Using Scoping Reviews to Document and Synthesize Current Practices in School-Based Counselling

  • Belinda Harris


This chapter examines methodological issues and processes involved in conducting a scoping review of school-based counselling funded by the UK Department of Health. The aim of this chapter is to illuminate the status and prevalence of school counselling in ten geographical regions across the globe. The resulting report also provided information on the work undertaken by school-based counsellors in different countries, their level of training and theoretical orientation. This chapter begins by clarifying the policy context for, and aims of, the research project, and the role of the scoping review in fulfilling the aims. This is followed by clarifying the relationship between a literature review, a systematic review and a scoping review before focusing on the processes involved in conducting the scoping review. The author charts how experiences of undertaking a scoping review resembled the role of ‘bricoleur’ (De Certeau (1984) The practice of everyday life, Volume1. University of California Press, London). Arskey and O’Malley’s methodological framework for conducting a scoping study is used to analyse the opportunities and challenges faced in the course of the research. Further, the role of the research mentor is considered. It is argued that scoping reviews have a potentially valuable role to play in policy advocacy and policy development. The review findings informed the development of educational resources for adults working in a range of roles with, or caring for, children and young adults and also discussions about the development of a curriculum for the training of counsellors working with children and young people in the UK.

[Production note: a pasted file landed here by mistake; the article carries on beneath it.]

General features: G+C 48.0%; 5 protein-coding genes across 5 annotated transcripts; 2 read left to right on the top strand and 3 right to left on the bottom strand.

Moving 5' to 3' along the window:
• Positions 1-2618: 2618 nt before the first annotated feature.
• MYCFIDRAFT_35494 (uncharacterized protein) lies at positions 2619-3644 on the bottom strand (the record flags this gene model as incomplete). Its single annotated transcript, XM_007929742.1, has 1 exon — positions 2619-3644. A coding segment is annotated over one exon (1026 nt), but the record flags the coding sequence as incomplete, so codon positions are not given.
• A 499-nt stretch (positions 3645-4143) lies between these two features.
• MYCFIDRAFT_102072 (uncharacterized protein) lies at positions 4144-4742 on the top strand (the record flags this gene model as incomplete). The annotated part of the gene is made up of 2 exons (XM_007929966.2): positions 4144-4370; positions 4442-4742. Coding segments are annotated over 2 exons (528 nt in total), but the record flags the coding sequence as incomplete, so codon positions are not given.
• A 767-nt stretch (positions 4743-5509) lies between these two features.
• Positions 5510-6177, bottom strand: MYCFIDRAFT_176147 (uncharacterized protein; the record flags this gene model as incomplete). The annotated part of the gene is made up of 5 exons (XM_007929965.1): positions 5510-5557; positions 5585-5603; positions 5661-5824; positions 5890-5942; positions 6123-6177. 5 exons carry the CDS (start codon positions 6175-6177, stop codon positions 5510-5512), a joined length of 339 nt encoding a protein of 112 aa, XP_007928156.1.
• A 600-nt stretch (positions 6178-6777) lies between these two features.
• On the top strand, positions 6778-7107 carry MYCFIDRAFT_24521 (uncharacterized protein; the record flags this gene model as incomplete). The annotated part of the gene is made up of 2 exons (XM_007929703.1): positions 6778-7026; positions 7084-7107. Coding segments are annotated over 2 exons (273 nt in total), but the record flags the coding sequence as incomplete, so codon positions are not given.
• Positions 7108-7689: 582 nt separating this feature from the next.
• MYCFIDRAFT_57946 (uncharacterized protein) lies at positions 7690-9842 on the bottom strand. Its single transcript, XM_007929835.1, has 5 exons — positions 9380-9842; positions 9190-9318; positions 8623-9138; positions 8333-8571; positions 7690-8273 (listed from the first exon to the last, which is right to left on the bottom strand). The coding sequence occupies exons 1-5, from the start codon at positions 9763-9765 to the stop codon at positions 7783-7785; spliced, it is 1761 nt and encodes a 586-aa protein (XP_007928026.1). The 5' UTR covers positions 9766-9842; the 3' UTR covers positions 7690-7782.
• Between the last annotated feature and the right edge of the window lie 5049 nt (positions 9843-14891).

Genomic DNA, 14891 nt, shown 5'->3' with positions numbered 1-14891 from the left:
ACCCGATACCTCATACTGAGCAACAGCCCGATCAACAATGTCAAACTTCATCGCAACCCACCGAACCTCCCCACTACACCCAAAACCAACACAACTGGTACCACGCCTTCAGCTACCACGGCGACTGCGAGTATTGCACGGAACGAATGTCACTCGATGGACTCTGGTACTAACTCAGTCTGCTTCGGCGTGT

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Copyright information

© Springer International Publishing AG 2017

Authors and Affiliations

  1. 1.University of NottinghamNottinghamUK

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